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Psychonauts 2 Devsplanation - Finding the Look

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Listen. Sometimes it's late in the evening and you really need a catchy title for a detailed, technical forum post about games development, and "Devsplanation" seems as good a name as any. You know that in the morning there will be better ideas, and you also know it will be too late by then, and the late night one will be the one you have to use forever onwards, you'll shrug and think, sure, let's just go with that.

So here we are with a quick Devsplanation (ok i'm already starting to regret this choice, but maybe it will be fine?) from Psychonauts 2 Lead World Builder Geoff Soulis, which is part of Psychonauts 2 Fig update #3!  

If you haven't seen that yet, this post will make far more sense if you head on over to fIg and read the full update!

As part of the update, we talk about how we learned to build the game, and find it's look. How to balance the new technical fidelity we can build to, with the more painterly look and feel of Psychonauts. This is a detailed look into that process... Read it? OK let's do this!


Geoff Here! First we start with the mesh in maya, here we’re making sure the platform fits our metrics and setting up the file for eventual export. From here we export this file so we can bring it into Zbrush.


In Zbrush we sculpt the rock platform surface while making sure to not deform the edges too much, being wary of how Raz is going to hang on the side of this object. We don’t want too much interpenetration with Raz and any surface he’s attached to. 

Then we are going to marry some of the painterly aspect of the original game to the Zbrush sculpt, sculpting in small details like the concentric spirals or anything else that you would want to interact with light. To put this in terms of a painting, anything you would paint light and shadow into should be sculpted. 

Once we’re happy with the sculpt we export a high and low res .obj for re-import into Maya and Substance painter. Kristen Russell, our texture artist, creates a smart material using the photoshop brushes Bagel uses on his concept paintings. This allows us to break up our surface in a painterly way and make the edge detection look more artistic.  Once this smart material is applied we export the textures.


To answer the question “If you’re using Zbrush why don’t you start there?” Well, we start in Maya because there are additional things we’ll have to do there. On top of the mesh we’ll need to create level of detail meshes and collision, and in most cases we’ll have to make a shadow mesh as well. Coupled with this we have to make sure the model is still conforming to the metrics so it will be the proper scale in the world and Raz will be able to interact with the platform properly. From here we take the final step of importing it all into Unreal and getting it into the game!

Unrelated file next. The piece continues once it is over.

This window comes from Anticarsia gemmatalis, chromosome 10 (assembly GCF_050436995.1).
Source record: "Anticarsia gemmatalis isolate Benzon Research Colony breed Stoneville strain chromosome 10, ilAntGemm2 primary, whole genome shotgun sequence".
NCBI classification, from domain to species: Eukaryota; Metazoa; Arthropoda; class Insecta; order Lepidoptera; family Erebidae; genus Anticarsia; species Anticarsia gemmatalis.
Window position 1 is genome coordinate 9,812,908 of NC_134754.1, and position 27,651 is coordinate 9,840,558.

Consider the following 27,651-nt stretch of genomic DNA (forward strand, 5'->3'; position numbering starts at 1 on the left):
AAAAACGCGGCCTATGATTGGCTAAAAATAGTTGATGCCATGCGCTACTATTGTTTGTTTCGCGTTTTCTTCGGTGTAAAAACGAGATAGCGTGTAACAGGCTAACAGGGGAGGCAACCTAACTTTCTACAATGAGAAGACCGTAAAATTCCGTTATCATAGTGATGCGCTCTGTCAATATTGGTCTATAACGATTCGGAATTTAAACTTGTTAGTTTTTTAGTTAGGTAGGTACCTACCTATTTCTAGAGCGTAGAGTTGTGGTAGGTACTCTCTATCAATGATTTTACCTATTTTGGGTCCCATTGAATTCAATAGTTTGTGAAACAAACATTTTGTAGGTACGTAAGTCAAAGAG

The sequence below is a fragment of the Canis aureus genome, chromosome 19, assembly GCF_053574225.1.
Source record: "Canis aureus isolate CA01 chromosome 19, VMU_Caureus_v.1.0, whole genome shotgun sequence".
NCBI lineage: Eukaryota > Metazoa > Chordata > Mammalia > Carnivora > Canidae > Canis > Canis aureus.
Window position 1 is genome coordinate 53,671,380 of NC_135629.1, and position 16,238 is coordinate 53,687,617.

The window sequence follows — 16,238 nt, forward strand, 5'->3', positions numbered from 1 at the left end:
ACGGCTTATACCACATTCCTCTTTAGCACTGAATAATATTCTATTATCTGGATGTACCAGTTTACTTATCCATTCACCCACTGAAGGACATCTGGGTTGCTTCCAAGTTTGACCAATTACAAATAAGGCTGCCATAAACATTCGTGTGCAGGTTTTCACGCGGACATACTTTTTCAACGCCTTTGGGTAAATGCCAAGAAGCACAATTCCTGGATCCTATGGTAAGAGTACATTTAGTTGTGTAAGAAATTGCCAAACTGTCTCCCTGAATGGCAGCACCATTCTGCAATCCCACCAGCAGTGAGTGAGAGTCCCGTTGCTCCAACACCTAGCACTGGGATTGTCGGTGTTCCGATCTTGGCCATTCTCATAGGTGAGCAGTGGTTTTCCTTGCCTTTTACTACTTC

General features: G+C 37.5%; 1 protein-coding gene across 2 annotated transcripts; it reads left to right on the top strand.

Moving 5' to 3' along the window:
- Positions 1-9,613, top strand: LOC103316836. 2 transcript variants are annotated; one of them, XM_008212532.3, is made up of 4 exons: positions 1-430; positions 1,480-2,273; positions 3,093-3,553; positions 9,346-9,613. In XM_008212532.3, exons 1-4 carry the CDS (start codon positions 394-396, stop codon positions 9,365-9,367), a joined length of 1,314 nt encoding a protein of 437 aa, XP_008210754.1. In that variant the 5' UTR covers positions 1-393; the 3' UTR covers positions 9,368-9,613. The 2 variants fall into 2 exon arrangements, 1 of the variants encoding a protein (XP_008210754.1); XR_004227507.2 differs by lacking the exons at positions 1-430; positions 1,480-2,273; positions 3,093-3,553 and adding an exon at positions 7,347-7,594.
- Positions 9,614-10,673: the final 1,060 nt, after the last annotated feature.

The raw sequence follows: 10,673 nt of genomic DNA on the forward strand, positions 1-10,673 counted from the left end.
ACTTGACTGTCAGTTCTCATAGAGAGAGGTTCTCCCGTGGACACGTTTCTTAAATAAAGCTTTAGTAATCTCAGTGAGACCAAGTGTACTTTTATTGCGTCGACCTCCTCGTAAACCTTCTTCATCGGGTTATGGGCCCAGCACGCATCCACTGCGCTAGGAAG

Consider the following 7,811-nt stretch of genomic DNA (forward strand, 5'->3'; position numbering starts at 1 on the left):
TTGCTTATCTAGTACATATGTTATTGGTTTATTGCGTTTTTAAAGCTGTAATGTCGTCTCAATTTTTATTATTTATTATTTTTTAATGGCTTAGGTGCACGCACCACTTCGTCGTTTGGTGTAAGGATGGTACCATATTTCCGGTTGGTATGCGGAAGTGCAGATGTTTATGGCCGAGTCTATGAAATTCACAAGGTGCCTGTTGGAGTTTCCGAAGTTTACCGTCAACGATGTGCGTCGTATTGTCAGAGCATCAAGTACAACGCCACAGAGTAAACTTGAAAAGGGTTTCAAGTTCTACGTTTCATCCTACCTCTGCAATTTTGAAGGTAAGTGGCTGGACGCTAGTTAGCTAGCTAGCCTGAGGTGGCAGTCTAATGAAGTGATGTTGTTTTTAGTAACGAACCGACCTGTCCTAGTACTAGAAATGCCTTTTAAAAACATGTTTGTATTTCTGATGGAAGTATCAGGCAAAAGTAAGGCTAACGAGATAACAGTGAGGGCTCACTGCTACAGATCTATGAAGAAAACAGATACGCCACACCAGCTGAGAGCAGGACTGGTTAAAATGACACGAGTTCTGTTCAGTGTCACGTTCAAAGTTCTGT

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This is great!

The biggest thing I wanted to try and do since I started learning Substance Painter and Unreal recently was how to approach doing painterly textures (my usual style when I'm working in Maya is hand painting textures and using Surface Shaders). I really wanted to see how I can translate that into Unreal while taking advantage of the cool stuff that Substance Painter has, like edge detection.

This actually gives me a clue about where to start! So thank you!

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10 hours ago, Spaff said:

Lead World Builder Geoff Soulis

Now there's a good sounding title, if I've ever seen one. 

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Looks beautiful, Geoff! 

Just curious, do you guys ever use Substance Designer for your workflow? I've tried a couple times to mold that program to make more stylistic decisions, but I end up defaulting to Substance Painter + Zbrush (even for tiling).

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It's interesting seeing more steps from the process. Hope you plan on using some of the assets from the art tests in the final product. Lots of great looking work so far.

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Thanks for the update! :) I love reading these kinds of work process updates, and I hope we get plenty more from the other team members as well. (And I don't think the title of the post is bad at all. ;))

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